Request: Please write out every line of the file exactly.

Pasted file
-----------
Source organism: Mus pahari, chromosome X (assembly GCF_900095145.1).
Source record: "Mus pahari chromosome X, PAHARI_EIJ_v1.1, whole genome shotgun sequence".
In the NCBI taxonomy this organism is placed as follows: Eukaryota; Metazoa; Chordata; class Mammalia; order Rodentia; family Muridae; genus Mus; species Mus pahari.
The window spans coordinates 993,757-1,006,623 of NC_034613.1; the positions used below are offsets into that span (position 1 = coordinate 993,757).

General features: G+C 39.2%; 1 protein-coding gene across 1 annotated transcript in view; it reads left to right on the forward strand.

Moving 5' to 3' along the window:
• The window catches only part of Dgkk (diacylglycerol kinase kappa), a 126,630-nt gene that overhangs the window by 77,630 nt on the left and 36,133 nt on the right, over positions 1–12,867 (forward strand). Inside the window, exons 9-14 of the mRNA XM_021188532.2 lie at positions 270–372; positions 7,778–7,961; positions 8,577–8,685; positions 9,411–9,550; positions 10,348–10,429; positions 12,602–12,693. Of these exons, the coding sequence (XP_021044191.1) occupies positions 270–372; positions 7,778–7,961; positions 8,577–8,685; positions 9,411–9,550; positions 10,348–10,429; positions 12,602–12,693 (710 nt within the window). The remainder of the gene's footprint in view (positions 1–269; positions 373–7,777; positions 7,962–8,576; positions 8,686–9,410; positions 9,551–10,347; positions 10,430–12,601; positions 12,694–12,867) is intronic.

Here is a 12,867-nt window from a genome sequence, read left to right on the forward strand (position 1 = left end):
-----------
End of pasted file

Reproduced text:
Source organism: Mus pahari, chromosome X (assembly GCF_900095145.1).
Source record: "Mus pahari chromosome X, PAHARI_EIJ_v1.1, whole genome shotgun sequence".
In the NCBI taxonomy this organism is placed as follows: Eukaryota; Metazoa; Chordata; class Mammalia; order Rodentia; family Muridae; genus Mus; species Mus pahari.
The window spans coordinates 993,757-1,006,623 of NC_034613.1; the positions used below are offsets into that span (position 1 = coordinate 993,757).

General features: G+C 39.2%; 1 protein-coding gene across 1 annotated transcript in view; it reads left to right on the forward strand.

Moving 5' to 3' along the window:
• The window catches only part of Dgkk (diacylglycerol kinase kappa), a 126,630-nt gene that overhangs the window by 77,630 nt on the left and 36,133 nt on the right, over positions 1–12,867 (forward strand). Inside the window, exons 9-14 of the mRNA XM_021188532.2 lie at positions 270–372; positions 7,778–7,961; positions 8,577–8,685; positions 9,411–9,550; positions 10,348–10,429; positions 12,602–12,693. Of these exons, the coding sequence (XP_021044191.1) occupies positions 270–372; positions 7,778–7,961; positions 8,577–8,685; positions 9,411–9,550; positions 10,348–10,429; positions 12,602–12,693 (710 nt within the window). The remainder of the gene's footprint in view (positions 1–269; positions 373–7,777; positions 7,962–8,576; positions 8,686–9,410; positions 9,551–10,347; positions 10,430–12,601; positions 12,694–12,867) is intronic.

Here is a 12,867-nt window from a genome sequence, read left to right on the forward strand (position 1 = left end):